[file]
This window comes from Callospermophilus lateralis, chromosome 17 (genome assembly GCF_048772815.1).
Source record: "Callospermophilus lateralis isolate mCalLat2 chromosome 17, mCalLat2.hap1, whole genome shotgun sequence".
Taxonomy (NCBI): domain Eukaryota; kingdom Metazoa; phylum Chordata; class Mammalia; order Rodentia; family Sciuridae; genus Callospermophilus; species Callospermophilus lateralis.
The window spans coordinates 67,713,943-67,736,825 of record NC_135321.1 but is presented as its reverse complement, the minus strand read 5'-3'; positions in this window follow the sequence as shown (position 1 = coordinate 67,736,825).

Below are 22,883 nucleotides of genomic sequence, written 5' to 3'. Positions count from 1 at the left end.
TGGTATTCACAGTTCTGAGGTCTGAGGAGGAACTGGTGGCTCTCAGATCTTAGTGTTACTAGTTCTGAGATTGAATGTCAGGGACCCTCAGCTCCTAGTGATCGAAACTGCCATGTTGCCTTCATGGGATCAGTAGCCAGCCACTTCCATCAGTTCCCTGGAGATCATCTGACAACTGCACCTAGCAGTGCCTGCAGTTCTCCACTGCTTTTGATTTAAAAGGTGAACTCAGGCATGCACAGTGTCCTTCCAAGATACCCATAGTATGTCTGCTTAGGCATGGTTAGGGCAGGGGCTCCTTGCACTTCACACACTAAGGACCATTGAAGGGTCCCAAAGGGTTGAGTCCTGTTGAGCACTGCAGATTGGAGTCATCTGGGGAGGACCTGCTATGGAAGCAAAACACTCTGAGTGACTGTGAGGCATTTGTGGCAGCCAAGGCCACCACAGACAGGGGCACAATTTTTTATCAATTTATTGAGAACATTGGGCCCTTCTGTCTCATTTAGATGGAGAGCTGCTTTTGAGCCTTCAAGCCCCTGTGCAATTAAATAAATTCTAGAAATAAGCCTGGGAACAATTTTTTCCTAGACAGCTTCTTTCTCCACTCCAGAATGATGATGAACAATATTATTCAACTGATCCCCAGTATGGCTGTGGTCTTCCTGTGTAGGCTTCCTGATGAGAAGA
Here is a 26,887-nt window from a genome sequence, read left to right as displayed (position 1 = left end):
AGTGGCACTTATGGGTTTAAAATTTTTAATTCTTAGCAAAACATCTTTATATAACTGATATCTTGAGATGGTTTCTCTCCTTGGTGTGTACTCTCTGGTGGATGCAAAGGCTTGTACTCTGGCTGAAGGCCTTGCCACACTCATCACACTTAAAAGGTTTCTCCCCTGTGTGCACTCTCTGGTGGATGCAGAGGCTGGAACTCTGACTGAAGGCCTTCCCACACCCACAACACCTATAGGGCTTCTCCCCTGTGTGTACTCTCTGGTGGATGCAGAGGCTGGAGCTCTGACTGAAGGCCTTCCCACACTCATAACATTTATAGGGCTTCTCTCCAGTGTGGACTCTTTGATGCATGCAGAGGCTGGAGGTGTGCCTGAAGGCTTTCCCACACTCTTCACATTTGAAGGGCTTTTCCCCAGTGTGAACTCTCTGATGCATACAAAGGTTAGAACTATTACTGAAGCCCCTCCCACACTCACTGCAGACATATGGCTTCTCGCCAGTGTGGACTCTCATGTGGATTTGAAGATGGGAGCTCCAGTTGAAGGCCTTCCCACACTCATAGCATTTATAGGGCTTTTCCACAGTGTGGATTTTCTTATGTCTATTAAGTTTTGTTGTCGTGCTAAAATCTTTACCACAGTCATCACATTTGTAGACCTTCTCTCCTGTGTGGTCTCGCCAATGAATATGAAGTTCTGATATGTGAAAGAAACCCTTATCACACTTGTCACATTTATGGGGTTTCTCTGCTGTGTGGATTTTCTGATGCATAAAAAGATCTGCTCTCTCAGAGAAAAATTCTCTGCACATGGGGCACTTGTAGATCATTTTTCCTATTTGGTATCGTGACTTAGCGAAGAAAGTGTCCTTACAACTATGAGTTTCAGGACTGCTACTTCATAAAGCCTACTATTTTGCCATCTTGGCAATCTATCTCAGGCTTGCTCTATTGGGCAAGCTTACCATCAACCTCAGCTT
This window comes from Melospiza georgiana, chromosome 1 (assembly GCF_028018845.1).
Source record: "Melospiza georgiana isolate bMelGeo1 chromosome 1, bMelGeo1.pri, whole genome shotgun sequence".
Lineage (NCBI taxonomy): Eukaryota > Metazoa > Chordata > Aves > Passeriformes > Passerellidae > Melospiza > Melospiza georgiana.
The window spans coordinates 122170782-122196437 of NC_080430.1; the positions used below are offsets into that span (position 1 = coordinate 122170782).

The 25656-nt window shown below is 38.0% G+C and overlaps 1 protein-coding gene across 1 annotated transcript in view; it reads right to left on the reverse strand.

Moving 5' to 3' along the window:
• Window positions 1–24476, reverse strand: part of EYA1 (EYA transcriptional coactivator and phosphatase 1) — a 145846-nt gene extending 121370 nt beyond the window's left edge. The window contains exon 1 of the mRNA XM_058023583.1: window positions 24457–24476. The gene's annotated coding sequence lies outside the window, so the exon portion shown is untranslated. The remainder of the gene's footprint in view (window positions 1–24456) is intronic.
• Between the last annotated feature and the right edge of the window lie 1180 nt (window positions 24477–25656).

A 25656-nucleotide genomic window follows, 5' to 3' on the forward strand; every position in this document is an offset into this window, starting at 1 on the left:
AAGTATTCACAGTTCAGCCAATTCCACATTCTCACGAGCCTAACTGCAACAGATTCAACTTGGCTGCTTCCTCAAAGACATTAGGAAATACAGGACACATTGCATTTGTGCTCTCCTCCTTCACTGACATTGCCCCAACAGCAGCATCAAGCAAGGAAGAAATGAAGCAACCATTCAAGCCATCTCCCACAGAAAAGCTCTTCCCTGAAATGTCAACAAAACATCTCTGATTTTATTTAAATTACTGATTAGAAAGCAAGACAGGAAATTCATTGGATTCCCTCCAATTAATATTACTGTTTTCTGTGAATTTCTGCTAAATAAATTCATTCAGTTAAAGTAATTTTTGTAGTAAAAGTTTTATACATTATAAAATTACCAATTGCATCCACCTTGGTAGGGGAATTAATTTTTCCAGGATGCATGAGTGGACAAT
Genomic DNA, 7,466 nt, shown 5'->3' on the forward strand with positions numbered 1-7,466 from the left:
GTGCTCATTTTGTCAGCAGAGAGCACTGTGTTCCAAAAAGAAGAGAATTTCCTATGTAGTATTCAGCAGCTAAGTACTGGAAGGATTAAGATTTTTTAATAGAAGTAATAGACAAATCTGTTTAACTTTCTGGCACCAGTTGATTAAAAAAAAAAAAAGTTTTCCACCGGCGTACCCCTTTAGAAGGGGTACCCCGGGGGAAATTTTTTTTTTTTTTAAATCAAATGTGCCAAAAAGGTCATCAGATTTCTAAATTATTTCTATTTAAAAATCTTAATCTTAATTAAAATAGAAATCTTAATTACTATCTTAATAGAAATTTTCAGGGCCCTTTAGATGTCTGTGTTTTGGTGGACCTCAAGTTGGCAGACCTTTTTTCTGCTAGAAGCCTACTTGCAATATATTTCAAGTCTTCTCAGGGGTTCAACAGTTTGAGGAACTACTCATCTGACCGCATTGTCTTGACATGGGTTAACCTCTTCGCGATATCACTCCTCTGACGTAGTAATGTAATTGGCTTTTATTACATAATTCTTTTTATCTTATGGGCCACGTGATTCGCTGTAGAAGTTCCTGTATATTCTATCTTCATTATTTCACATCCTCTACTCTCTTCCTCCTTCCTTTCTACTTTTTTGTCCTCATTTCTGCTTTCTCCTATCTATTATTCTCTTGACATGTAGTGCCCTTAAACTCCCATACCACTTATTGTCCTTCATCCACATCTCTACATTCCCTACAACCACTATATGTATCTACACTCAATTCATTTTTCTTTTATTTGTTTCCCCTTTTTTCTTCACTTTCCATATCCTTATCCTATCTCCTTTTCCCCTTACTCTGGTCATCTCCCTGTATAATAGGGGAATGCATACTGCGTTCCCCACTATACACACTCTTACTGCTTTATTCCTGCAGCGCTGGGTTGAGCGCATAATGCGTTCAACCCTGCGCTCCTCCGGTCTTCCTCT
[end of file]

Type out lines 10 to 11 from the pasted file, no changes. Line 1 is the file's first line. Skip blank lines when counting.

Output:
Source record: "Melospiza georgiana isolate bMelGeo1 chromosome 1, bMelGeo1.pri, whole genome shotgun sequence".
Lineage (NCBI taxonomy): Eukaryota > Metazoa > Chordata > Aves > Passeriformes > Passerellidae > Melospiza > Melospiza georgiana.